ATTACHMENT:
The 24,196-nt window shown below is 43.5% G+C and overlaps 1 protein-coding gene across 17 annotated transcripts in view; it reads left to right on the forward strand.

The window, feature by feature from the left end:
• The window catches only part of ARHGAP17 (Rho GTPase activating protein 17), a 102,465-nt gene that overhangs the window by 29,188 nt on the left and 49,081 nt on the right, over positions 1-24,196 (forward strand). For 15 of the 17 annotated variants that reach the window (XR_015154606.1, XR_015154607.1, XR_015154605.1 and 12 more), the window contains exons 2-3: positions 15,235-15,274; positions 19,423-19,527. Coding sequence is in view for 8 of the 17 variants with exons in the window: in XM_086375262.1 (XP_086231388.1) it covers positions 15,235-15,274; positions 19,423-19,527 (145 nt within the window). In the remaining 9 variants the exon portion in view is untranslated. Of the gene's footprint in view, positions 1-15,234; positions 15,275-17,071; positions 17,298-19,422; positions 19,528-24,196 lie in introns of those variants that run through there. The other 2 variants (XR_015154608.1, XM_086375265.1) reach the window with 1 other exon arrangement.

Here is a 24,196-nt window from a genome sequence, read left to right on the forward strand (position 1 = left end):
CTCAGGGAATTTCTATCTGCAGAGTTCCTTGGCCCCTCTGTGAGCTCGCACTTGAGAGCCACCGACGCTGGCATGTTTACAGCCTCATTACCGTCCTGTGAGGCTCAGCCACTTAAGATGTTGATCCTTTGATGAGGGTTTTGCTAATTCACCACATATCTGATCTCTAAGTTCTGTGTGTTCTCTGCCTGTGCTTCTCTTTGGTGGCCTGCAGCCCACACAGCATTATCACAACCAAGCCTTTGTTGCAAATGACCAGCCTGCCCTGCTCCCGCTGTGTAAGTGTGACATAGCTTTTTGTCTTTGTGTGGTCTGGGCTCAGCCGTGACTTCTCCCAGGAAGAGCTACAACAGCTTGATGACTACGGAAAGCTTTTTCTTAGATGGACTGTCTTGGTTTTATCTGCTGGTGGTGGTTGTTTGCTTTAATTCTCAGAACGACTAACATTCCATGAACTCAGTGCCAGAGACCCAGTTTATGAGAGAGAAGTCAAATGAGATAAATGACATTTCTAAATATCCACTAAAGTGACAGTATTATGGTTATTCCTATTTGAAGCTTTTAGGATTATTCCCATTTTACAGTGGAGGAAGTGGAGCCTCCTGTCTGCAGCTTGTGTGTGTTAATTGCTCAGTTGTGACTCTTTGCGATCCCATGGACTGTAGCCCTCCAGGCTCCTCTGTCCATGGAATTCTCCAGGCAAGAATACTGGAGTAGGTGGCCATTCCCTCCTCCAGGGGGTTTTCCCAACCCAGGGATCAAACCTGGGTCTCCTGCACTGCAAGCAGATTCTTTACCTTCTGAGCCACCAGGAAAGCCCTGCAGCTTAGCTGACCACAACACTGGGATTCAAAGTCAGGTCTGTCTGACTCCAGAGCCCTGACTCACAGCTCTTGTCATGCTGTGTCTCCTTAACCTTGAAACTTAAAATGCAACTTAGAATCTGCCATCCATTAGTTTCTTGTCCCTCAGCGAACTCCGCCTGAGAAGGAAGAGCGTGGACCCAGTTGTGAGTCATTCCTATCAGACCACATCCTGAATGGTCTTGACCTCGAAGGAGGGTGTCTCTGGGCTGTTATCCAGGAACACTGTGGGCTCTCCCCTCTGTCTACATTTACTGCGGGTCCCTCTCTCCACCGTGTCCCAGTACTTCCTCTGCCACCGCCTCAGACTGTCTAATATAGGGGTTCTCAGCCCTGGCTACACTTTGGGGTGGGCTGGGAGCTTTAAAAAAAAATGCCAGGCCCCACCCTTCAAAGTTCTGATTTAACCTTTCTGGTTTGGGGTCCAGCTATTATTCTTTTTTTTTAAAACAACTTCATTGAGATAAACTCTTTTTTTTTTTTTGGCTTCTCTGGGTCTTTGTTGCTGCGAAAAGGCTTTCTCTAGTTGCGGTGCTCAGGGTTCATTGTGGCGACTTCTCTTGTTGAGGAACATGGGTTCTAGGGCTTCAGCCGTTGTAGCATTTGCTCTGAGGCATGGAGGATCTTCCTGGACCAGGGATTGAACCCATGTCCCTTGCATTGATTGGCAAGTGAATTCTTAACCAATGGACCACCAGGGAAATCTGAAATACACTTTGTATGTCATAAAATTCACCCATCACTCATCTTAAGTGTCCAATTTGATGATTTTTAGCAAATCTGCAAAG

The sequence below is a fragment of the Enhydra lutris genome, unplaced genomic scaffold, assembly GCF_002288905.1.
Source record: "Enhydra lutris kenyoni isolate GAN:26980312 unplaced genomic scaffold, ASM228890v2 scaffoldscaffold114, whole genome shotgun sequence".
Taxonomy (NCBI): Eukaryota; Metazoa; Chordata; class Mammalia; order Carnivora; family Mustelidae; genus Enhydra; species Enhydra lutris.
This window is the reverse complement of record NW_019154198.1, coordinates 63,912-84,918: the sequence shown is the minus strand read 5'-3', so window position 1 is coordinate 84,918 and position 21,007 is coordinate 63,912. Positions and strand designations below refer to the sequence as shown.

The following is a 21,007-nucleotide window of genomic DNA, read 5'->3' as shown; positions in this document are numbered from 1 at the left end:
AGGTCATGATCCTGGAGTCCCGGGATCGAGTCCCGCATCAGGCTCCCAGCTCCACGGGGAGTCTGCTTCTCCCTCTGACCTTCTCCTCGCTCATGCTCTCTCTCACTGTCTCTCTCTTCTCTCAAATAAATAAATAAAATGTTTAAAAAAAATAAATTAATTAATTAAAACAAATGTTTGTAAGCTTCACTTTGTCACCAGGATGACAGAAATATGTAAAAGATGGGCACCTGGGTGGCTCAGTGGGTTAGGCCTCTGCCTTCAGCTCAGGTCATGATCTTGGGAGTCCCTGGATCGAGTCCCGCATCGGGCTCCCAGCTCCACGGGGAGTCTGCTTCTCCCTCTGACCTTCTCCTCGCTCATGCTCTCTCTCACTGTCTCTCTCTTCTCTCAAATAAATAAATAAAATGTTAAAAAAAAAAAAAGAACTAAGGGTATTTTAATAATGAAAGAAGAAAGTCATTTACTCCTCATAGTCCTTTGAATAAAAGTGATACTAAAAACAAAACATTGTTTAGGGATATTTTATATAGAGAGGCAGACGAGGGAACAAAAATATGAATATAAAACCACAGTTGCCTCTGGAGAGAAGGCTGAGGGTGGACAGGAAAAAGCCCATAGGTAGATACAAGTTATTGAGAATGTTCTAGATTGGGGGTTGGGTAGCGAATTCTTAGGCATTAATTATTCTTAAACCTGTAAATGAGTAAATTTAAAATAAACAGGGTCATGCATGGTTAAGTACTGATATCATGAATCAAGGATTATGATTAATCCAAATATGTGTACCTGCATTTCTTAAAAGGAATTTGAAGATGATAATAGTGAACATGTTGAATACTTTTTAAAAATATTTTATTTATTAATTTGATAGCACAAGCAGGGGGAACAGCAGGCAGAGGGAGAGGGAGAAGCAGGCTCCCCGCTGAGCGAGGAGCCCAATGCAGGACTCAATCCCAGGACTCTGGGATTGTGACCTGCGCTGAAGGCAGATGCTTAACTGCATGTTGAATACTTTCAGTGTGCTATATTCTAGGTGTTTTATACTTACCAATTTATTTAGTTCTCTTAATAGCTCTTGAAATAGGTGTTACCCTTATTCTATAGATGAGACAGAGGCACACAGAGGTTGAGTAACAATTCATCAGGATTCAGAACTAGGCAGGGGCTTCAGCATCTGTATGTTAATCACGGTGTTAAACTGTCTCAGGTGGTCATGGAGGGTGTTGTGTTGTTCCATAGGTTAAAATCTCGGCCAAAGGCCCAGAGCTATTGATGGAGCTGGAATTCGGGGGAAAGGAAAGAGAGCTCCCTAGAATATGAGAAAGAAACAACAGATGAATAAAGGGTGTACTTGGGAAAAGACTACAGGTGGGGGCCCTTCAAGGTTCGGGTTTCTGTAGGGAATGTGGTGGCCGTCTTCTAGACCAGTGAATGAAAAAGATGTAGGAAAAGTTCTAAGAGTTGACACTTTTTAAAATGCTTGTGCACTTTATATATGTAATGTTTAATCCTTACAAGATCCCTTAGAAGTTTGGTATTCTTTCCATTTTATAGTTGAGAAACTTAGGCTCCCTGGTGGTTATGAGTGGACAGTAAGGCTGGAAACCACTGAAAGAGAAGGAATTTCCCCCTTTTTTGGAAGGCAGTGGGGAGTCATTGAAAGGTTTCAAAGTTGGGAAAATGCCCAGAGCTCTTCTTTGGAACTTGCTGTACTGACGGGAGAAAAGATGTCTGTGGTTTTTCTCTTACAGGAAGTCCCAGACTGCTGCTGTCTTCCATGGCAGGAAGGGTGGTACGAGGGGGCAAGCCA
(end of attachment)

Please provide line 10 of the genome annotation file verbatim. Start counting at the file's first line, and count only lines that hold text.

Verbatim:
The following is a 21,007-nucleotide window of genomic DNA, read 5'->3' as shown; positions in this document are numbered from 1 at the left end: